Thailand’s pension system is very much a work in progress. The two principal existing schemes, the Old Age Pension Fund (OAPF) and the Government Pension Fund (GPF), cover roughly 9 million workers between them [see table at end of story]. Another 1.5 million workers are covered by corporate provident funds. A few wealthier Thais benefit from the retirement mutual funds scheme.
The National Pension Fund is expected to bring the remaining 12.4 million of Thailand’s formal salaried employees, chiefly private sector workers, within a mandatory defined contribution pension scheme. However, as Visit Tantisunthorn, secretary general of the GPF admits, the rest of Thailand’s estimated 35 million workers will remain outside any formal pension scheme. “The informal sector will have nothing – farmers, taxi drivers, street cleaners, the self-employed,” he says.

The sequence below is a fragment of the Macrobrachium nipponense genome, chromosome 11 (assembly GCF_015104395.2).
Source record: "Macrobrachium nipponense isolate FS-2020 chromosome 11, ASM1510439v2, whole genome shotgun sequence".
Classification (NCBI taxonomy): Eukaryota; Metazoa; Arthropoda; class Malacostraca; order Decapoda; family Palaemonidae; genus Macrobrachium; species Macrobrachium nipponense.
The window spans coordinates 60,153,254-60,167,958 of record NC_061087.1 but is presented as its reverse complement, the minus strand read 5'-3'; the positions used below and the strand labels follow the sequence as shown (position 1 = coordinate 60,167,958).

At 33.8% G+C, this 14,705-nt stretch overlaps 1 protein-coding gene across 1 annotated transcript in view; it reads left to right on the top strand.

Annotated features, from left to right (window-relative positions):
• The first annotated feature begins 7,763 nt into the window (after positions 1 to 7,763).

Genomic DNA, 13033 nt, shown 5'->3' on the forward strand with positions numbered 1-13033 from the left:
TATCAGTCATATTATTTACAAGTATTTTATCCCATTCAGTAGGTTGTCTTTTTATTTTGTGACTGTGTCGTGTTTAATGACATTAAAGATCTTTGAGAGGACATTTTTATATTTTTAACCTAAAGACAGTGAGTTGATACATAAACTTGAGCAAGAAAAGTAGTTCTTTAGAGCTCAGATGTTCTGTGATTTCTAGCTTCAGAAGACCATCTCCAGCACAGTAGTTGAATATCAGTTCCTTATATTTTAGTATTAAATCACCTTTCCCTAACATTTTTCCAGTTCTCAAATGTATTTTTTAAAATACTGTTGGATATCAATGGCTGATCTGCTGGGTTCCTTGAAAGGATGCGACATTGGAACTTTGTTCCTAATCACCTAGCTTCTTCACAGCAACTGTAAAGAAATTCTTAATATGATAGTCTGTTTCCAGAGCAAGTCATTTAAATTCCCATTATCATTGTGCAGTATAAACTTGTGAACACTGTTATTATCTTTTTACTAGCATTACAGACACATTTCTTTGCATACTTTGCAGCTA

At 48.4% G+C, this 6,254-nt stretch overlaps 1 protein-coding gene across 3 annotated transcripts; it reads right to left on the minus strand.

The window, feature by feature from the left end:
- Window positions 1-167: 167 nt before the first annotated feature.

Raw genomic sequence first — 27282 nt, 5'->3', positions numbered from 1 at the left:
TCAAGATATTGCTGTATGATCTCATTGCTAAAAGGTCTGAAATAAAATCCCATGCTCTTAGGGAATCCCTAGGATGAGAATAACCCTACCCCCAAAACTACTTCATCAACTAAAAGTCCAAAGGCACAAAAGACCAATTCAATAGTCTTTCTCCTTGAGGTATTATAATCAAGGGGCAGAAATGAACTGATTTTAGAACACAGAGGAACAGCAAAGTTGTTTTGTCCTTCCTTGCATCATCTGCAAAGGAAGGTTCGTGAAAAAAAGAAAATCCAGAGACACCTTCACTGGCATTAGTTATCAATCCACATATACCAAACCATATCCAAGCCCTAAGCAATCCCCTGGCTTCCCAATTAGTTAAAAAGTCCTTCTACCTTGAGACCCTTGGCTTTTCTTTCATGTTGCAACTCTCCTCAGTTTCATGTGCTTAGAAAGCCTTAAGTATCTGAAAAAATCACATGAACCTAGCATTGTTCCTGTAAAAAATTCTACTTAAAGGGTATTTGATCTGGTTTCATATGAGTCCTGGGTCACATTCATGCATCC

There are as yet no concrete plans to provide any form of assistance for this mass of workers. Although there has been discussion about expanding the OAPF to include them, says Chanchai Supasagee, director of corporate governance and compliance at the GPF, it is likely that these workers might be left to fend for themselves. “The informal sector will have to rely on pillar three,” he says.